Martial Arts Odyssey Volume One DVD Trailer

The long awaited DVD coming soon, “Martial Arts Odyssey: Volume One”

“Martial Arts Odyssey” has been a web TV show for nearly three years, and 160 webisodes, spanning nine countries and countless martial arts. Now the web TV show is moving to an artfully edited DVD series edited by filmmaker, Charlie Armour and of course, starring Brooklyn Monk, Antonio Graceffo.

“Martial Arts Odyssey: Volume One” will feature never before seen footage, interviews, and photos all shot on location, in the exotic world of Asian martial arts.

Coming soon.

Watch the trailer for free on youtube

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Silat Tomoi DVD Coming Soon

In Uncategorized on April 24, 2010 at 7:00 am

Featuring Kru Jak Othman and Brooklyn Monk, Antonio Graceffo.

Silat Tomoi is an ancient form of Malay martial art which combines kickboxing with blade fighting. The art originated from the northern part of Malaysia and the southern part of Thailand, a region which was once unified as a single kingdom. Silat Tomioi is a deadly component of the Muay arts (Muay Thai, Bradal Serey, Muay Lao, Muay Chaiya, and Lethwei). Tomoi focuses on destroying your opponent’s body with powerful elbow and knee strikes. But then, using the Silat component, fighting bare-knuckle, you move in, tearing and ripping your opponent with your hands, or you grapple and lock him to the ground, forcing submission or finishing him off with joint manipulations and chokes.

As deadly as the art is, unarmed, there is also a bladed combat component to Silat Tomoi.

The art comes from the place where Thai and Malay culture meet. And, it looks like what it is, a hybrid art, marrying Silat with Muay Thai. Many of the postures even look like Muay Thai Chaiya, which originated in Chaiya, the former capital of the ancient kingdom.

Antonio’s partner on this video project is Kru Jak Othman who is a leading figure in the Silat. As a young man, Jak studied in Kelantan which is the fighting region of Malaysia, where Silat and Tomoi mix. Professional Muay Thai and Tomoi fights are a favorite pastime in the Kelantan. Jak is the owner of Jak Othman Muay Thai schools in Selangor and was the award winning film maker who produced the video, “Inside Silat.” Locally, he is known for his TV show, “Maha Guru.”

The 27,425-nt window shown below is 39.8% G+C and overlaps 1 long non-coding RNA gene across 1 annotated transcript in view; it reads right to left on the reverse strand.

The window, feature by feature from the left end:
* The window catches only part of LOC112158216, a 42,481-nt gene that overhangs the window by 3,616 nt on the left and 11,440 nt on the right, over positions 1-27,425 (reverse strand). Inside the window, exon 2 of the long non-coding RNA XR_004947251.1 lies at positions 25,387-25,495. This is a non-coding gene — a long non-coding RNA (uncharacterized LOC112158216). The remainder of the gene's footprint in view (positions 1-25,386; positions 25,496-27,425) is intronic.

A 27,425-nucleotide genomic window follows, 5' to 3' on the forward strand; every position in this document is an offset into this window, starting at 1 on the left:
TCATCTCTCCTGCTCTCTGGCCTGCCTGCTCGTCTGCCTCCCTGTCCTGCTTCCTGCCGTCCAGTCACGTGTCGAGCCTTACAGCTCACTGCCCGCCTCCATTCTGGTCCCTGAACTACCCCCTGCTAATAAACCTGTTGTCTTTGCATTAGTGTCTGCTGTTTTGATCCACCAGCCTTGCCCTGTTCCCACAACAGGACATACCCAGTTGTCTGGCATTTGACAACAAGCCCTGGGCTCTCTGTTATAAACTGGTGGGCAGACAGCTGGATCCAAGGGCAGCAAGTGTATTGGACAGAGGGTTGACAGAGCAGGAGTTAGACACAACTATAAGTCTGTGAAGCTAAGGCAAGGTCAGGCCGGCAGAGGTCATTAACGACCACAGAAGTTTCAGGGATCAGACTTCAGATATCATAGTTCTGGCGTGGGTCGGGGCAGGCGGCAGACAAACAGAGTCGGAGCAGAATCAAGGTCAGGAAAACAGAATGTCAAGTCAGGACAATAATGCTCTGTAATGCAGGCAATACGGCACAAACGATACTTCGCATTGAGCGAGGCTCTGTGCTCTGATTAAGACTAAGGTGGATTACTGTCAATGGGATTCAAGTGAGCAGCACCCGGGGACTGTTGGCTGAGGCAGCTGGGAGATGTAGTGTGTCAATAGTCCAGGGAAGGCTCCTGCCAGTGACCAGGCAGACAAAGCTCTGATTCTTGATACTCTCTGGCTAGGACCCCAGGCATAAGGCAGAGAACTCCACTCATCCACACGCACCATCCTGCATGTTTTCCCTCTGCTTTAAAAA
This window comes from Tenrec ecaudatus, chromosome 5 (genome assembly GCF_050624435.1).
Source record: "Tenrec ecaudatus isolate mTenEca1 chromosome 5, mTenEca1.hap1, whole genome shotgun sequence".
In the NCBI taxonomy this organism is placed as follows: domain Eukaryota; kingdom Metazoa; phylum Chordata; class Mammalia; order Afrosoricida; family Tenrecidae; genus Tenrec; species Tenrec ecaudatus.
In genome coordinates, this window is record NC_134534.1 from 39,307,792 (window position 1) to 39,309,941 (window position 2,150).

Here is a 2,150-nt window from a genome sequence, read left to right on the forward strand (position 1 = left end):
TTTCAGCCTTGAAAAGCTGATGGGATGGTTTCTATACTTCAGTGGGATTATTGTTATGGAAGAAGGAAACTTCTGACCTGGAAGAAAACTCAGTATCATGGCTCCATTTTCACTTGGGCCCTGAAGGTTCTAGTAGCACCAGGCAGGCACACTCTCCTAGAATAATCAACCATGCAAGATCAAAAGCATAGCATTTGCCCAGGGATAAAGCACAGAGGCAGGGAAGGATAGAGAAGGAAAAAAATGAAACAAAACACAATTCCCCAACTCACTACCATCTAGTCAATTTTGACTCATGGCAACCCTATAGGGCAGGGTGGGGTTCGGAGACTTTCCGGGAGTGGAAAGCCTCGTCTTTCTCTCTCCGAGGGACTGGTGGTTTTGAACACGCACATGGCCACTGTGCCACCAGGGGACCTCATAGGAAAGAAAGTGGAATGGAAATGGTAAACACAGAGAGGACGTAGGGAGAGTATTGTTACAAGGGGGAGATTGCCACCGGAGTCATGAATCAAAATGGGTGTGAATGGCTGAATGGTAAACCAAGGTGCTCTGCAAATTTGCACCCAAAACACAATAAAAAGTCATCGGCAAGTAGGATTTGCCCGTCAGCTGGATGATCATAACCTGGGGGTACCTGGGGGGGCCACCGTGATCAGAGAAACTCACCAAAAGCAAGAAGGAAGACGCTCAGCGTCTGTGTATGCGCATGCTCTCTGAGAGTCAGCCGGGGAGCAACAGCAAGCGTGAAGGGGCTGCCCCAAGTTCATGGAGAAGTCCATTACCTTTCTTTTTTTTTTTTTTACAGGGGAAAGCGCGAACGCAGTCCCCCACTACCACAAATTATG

The video was shot on location in Malaysia, by a professional film crew. The final product will be 45 minutes long. It was shot in HD and is high enough quality for TV broadcast. The video is being edited now, professionally, and will be released in June. Outside of Malaysia, the DVD will be available on amazon.com as well as other websites. Inside of Malaysia the show may run on TV.

The content is part documentary and part how-to, but shot on several interesting locations in Malaysia, so it has a feel of travel and adventure. It deals with culture as well as hard-hitting elbow strikes that crush bones.

The Silat Tomoi DVD will be the first in a long series. There will be other Tomoi videos, as well as videos about other martial arts, both inside and outside of Malaysia. Currently, Antonio is studying Silat Kalam, a deeply religious form of Silat. Antonio is the first non-Muslim ever to be permitted to study the art. Silat Kalam will be featured in at least one of the coming episodes. The first non-Malaysian art Jak and Antonio plan to feature is Cambodian Bokator, and it will be the first Bokator video ever done.
Silat Tomoi DVD featuring Kru Jak Othman and Brooklyn Monk Antonio Graceffo, coming soon.

Special thanks to the kids at PJ and Subang, you guys are all warrior tigers! And remember, elbow strikes protect you from catching cold in the rain.

Antonio Graceffo is a martial arts and adventure author living in Asia. He is the author of the book, “The Monk from Brooklyn” and the host of the web TV show, “Martial Arts Odyssey,” which traces his ongoing journey through Asia, learning martial arts in various countries.

See all of Antonio’s videos on his youtube channel, brooklynmonk1, send him a friend request or subscribe.

http://www.youtube.com/user/brooklynmonk1

His books are available on amazon.com

Contact him: Antonio@speakingadventure.com

His website is www.speakingadventure.com

This episode was edited by Antonio Graceffo and features the official Martial Arts Odyssey intro and outro by Andy To.

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Getting My Butt Handed to Me

In Uncategorized on April 16, 2010 at 5:57 am

By Antonio Graceffo

I came back to my apartment in Malaysia, bleeding, exhausted and disheartened. During a long hot shower, I blew the blood clots of my nose and stuffed my nostrils with toilet paper so the bleeding wouldn’t start again.

Laying on the bed, I guzzled several liters of water, trying to rehydrate, while holding an ice pack on my eye. The first paid gig I’d had in weeks was starting in two days time, when I would be hosting a video series about Silat Tomoi. I was praying the director wouldn’t cut me from the shoot because my eye looked like hamburger.